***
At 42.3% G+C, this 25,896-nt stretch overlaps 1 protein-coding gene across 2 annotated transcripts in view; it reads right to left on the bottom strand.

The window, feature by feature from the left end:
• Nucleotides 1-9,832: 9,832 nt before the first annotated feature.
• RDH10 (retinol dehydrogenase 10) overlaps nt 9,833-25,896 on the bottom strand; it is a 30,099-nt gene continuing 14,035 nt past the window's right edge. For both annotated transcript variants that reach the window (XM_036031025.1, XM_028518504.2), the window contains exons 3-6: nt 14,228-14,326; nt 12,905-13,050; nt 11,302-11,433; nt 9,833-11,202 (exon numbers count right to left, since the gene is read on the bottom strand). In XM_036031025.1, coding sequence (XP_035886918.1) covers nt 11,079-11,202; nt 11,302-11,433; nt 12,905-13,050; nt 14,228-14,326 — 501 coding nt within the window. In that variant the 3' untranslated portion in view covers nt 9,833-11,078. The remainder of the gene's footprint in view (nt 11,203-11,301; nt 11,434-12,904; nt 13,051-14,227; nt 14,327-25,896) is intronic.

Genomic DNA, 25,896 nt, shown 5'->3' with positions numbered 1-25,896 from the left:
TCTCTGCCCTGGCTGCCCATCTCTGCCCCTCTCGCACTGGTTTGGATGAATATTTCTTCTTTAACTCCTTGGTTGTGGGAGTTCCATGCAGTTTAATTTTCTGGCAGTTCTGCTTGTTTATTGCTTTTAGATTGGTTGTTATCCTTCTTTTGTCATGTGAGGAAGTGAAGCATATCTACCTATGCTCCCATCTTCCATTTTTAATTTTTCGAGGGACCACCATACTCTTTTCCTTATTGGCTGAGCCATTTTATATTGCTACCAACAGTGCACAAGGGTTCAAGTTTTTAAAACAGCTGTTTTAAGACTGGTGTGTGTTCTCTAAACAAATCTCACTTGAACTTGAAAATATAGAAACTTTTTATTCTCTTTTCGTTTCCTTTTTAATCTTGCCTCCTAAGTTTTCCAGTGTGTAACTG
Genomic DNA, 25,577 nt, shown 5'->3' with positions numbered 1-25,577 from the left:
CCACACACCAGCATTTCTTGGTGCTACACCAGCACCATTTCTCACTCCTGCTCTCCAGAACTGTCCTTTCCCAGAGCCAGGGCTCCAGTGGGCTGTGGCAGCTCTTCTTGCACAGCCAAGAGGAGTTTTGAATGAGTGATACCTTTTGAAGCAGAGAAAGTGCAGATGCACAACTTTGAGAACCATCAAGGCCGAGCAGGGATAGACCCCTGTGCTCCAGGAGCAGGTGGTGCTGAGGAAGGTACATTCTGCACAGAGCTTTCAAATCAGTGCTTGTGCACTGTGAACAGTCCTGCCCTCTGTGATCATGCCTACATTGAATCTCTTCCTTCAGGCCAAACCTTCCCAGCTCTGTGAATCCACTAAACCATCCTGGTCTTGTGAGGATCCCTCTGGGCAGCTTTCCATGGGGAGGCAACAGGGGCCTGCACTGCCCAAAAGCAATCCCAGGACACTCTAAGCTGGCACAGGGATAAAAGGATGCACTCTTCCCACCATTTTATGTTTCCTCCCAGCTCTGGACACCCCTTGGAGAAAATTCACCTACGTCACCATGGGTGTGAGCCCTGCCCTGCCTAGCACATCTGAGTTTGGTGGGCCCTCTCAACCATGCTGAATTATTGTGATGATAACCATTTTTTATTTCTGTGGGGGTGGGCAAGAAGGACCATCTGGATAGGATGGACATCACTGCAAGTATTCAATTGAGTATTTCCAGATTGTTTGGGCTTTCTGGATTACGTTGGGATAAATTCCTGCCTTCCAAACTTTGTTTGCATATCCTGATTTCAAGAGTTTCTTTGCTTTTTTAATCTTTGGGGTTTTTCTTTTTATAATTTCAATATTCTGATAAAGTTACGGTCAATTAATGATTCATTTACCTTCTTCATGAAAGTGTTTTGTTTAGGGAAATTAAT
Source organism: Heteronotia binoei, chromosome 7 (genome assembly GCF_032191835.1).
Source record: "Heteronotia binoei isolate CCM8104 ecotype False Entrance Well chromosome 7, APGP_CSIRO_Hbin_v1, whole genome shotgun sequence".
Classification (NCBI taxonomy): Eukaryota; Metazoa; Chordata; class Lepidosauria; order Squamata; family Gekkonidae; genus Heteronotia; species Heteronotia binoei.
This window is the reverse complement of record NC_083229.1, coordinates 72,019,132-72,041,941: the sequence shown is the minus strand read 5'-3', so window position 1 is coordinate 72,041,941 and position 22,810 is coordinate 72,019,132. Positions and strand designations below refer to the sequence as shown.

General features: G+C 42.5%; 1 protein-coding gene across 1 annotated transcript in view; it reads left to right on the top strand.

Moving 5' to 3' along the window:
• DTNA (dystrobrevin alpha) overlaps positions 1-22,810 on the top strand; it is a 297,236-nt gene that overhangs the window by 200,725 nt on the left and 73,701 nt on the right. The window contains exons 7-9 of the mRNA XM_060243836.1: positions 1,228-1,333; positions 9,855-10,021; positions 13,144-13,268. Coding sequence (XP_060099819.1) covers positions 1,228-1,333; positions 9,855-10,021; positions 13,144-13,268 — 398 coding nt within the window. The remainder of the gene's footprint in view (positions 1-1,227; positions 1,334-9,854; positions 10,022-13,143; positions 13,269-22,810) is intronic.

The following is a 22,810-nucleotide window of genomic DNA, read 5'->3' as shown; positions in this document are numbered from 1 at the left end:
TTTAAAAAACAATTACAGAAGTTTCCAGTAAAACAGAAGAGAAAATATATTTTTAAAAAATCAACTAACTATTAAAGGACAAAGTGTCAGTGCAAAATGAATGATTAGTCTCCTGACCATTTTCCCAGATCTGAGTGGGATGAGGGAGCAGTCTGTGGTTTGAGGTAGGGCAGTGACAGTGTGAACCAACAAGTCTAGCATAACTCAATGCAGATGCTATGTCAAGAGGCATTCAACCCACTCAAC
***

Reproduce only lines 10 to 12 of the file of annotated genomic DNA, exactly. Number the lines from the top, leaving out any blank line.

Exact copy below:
Source record: "Heteronotia binoei isolate CCM8104 ecotype False Entrance Well chromosome 7, APGP_CSIRO_Hbin_v1, whole genome shotgun sequence".
Classification (NCBI taxonomy): Eukaryota; Metazoa; Chordata; class Lepidosauria; order Squamata; family Gekkonidae; genus Heteronotia; species Heteronotia binoei.
This window is the reverse complement of record NC_083229.1, coordinates 72,019,132-72,041,941: the sequence shown is the minus strand read 5'-3', so window position 1 is coordinate 72,041,941 and position 22,810 is coordinate 72,019,132. Positions and strand designations below refer to the sequence as shown.